By MARTHA SMITH
Special to the Standard
A North Kingstown Department of Public Works employee narrowly escaped serious injury when the vehicle he’d driven to the scene of a downed tree was crushed by another falling tree.
A Jamestown woman, who couldn’t reach a neighborhood near Mackerel Cove because police had the road blocked, drove as far as she could and parked. When she returned she found that surging water had crossed the road, sweeping her car into Sheffield Cove.
In Exeter, the wind brought high tension wires down across residential service lines causing residents of a house near the RI Veterans’ Memorial Cemetery to say they felt a sensation of electricity running through the house.
These are examples of the effects of Hurricane Sandy as it swept through our area. High winds wreaked havoc with trees and power lines; a remarkable storm surge – on top of a moon high tide — caused significant flooding along the North Kingstown coastal areas.
Early Monday, as the wind began blowing leaves and small branches across the road some things seemed normal and others did not.
Most businesses were closed except for supermarkets, pharmacy chains, bars, a few restaurants and stores such as Kingstown Liquor Mart, on Post Road, which was doing a brisk business.
As the day advanced with strong winds whipping whitecaps against the rocks, two coastal neighborhoods – Shore Acres off Camp Avenue and Hamilton-Allenton – had few windows boarded up.
At the end of Buena Vista Drive, however, waves had leaped over the stone seawall
and formed a pond that was creeping into the roadway. By Tuesday, the town building inspector had condemned a
little cluster of houses near the beach, including a former bait shop, because the water had made it inside.
The neighborhood also experienced a power outage.
Wind damage was felt at Quonset where, in mid-afternoon Monday, Custom Design, at 370 Commerce Park, had the top portion of a three-layer roof – a vinyl-like membrane - peel back. Although it had exposed part of the wood underneath, a spokesman said, “We have a few leaks but we’re in good shape.”
The same could not be said for one of the original concrete buildings that was once part of the Navy base. Building E-319, leased by Electric Boat for use as a warehouse, was giving up its roof in a relentless assault. A pile of asphalt sheeting lay heaped alongside the structure, debris was strewn across the road and the wind was lifting another section which seemed to be waving for help.
On Monday, NK police began blocking roads leading into Wickford in early afternoon; 10 residents were evacuated from the village, two from Washington Street and eight from Pleasant Street.
DPW director Phil Bergeron said water two-feet deep filled the streets of Wickford while, in the municipal parking lot, the harbor overflowed, reaching the height of the boardwalk adjoining Beach Rose Café and topping the sandbags around the Town Hall Annex.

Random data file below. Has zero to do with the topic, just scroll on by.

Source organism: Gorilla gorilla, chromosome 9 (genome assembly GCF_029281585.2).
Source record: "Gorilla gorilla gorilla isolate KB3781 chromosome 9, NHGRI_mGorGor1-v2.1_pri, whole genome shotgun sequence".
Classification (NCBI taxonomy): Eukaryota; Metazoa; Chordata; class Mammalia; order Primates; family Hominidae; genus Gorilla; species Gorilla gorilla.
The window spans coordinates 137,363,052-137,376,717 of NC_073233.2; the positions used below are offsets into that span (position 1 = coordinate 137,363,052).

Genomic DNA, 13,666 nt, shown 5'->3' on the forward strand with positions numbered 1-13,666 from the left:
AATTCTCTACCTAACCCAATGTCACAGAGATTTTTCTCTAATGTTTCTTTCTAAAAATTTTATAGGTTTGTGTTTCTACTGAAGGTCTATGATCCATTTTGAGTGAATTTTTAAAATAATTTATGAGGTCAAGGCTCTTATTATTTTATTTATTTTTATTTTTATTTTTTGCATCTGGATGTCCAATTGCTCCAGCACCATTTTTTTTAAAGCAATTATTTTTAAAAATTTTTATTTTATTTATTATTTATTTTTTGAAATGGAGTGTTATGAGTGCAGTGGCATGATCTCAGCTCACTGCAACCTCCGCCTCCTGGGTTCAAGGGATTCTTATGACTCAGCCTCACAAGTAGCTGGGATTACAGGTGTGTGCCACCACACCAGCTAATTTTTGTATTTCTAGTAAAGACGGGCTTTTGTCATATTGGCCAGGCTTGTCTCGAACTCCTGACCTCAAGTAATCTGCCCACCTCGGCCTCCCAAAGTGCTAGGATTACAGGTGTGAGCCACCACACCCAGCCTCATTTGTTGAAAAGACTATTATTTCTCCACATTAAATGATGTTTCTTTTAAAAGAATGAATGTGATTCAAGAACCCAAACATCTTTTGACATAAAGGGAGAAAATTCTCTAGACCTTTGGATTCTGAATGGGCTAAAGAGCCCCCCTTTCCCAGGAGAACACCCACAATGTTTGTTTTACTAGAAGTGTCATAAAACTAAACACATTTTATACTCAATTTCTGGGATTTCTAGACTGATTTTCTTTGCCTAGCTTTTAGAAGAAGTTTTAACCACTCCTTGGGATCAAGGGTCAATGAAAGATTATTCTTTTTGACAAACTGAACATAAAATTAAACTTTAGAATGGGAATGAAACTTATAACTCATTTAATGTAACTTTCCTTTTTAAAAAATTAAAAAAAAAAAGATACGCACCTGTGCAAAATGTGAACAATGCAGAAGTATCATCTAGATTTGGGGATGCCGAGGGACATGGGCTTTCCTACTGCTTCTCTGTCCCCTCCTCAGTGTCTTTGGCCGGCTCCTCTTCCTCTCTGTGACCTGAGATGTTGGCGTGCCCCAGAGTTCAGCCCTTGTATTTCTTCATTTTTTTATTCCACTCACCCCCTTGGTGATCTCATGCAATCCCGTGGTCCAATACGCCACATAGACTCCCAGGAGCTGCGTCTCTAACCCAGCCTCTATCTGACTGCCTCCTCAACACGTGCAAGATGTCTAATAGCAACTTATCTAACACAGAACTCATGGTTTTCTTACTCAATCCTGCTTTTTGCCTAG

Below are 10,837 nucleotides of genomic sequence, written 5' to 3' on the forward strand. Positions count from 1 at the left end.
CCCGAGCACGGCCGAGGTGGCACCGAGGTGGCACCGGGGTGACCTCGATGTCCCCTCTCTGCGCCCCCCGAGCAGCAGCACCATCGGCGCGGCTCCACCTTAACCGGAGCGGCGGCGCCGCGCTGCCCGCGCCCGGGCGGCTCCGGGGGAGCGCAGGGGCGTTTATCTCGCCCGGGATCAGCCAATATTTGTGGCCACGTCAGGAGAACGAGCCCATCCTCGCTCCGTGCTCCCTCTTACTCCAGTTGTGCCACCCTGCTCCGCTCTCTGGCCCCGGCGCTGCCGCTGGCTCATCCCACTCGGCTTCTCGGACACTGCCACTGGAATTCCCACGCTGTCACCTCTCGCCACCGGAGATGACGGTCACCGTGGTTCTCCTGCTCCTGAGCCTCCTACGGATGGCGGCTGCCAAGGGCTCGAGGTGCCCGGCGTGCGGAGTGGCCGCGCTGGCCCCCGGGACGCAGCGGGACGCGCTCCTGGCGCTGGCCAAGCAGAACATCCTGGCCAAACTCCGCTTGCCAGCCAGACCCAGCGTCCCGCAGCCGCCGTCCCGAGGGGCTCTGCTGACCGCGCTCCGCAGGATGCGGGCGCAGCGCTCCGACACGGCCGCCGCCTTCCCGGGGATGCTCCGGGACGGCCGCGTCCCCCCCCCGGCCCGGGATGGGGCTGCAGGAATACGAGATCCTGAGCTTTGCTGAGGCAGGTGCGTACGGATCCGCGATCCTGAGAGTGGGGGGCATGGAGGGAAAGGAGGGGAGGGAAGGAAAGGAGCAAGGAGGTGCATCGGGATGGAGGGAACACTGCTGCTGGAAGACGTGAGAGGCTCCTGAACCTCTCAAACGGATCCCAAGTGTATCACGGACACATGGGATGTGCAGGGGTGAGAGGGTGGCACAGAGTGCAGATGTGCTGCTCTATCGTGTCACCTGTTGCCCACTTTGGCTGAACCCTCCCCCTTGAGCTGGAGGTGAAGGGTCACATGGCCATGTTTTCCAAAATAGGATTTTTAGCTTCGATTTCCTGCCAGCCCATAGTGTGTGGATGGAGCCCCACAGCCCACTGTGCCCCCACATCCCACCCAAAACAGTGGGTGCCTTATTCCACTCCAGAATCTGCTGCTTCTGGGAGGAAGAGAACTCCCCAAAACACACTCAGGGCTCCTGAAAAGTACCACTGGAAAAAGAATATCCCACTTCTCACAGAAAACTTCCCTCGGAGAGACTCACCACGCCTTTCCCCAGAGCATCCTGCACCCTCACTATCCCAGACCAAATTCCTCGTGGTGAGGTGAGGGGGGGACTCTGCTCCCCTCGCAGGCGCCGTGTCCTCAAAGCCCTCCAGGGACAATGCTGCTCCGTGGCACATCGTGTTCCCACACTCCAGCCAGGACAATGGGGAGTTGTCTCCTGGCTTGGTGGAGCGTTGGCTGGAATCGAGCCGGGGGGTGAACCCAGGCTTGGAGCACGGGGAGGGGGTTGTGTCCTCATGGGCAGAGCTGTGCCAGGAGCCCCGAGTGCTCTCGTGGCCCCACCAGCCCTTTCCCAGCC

“It was the worst I’ve seen in 15 years. Longtime residents said it was the worst they’d ever seen.” The surge peaked at 7:30 p.m., he said, and when the wind began to die down the water levels began dropping.
According to Bergeron, some electrical boxes that power street lights on Brown and Main streets were partly under water and need replacing. He added that although water seeped into an office in the basement of the Town Hall Annex, crews were able to “clean the mess up” on Tuesday.
Six major roads in the north end and off Tower Hill Road were closed Monday but National Grid tree and electrical crews worked with DPW employees to clear roads of trees entangled with power lines.
By noon Tuesday, the director said, Austin, Lafayette and Shermantown roads, Mount View Avenue and Church Way were open but Potter Road was blocked in two places. “Some residents were trapped on Potter.”
The situation in the north end affected school operations. In a statement, Superintendent Phil announced that school would resume everywhere Wednesday except the SMH Quidnessett Elementary School. It remained closed because power was out in the neighborhood and National Grid was unsure when it would be restored.
Auger promised to send daily updates.
Bergeron said the closest call involved his own man. After responding to the report of a downed tree on Fletcher Road, “the driver left the vehicle and seconds later [another tree] fell, crushing his side of the vehicle. He could have been seriously injured or worse.”
Although there were power outages which, traditionally, residents find extremely annoying – statewide, some 95,000 were still without power on Tuesday – Bergeron said he was glad to see that on National Grid’s list of hardest-hit communities “we were not in the top 10. We were very fortunate.”
According to Stefan Coutoulakis, Exeter’s emergency management director, there was “a lot of tree damage and power disruption” with 2,300 still without power on Tuesday. First responders were able to handle all the calls coming in. “Those guys at DPW are my heroes,” he added. Crews had opened 90 percent of the roads by late Monday. “They’ve been working all through the night and they’re still out there.”
Sgt. Keith Woodbine of the Jamestown police said on Tuesday the usual things happened: “The water went up; it went back down. The power went out. A woman parked her car and when she came back it was in Sheffield Cove.”
Martha Smith is an award-winning journalist and author. Retired, she is a freelance writer for SRIN.